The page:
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Tahtakale (2004). Four channel PAL video, four channel sound, 8 min. Installation view BAS6, BALTIC Centre for Contemporary Art, Gateshead, 2005.

"In her book Trritory, Authority, Rights: From Medieval to Global Assemblages (2006), Saskia Sassen has pointed out that much of what we might still experience as the "local" (an office building, a house, an institution in our neighborhood or downtown) is a micro-environment with global span insofar as it is deeply inter-networked. Such a micro-environment is in many senses a localized entity, but it is also part of global digital networks, which give it immediate far-flung span. In his multi-channeled video installation Tahtakale (2004), Ergin Cavusoglu shows us that in a global world the corner of an old city market, as being a landscape of exchanges and flows, can be inflected by the global values, power systems and orders within which it is embedded. Tahtakale is a four-screen video and sound installation, focusing on scenes from the everyday urban environment of an informal, nevertheless hugely significant currency market within the edifice of the Grand Bazaar in Istanbul. The screens appear to be positioned arbitrarily, scattered around the room, but actually they form a very particular architectural assemblage, which is to guide the viewer through the work. Two of the screens show the daily activities of market traders, dealing with currency and gold by using their mobile phones. Whereas the third screen presents a scrolling text, which depicts the traders' conversations randomly, the fourth screen shows the hamals (the public porter) carrying goods on their backs to the shops up into the market, pretty much as it has been done for hundreds of years. Since the traders have developed their own sign and verbal language, their activities remain inconspicuous to the general public."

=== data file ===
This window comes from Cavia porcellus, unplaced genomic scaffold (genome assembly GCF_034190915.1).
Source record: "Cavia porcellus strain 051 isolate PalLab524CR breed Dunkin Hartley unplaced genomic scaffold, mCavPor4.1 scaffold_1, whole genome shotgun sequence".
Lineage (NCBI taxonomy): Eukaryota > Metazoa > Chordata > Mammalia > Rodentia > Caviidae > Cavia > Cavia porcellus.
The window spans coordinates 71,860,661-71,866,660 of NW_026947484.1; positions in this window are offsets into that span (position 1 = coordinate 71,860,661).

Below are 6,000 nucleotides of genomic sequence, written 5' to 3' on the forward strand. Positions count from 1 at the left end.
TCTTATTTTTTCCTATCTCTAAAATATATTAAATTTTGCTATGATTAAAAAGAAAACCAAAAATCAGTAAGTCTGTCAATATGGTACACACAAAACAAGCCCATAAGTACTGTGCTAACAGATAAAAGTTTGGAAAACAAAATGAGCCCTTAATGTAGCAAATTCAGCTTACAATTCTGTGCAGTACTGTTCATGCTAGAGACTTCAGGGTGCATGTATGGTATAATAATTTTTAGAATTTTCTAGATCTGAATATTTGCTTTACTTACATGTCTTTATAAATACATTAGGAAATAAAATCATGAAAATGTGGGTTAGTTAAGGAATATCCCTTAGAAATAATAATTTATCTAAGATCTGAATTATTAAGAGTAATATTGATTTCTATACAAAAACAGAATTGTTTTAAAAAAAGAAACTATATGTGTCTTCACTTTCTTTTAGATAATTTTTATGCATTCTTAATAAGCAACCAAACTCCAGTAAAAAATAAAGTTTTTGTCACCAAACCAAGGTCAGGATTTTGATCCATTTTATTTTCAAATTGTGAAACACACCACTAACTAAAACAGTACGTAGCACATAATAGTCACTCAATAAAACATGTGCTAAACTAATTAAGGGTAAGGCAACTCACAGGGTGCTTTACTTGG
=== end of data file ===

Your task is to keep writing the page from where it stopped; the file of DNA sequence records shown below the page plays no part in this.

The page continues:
Nermin Saybasili, 'The Local is the Global; GESTURING NO(W)HERE' Excerpt from Globalisation and Contemporary Art (Blackwell Publishing, London, 2011)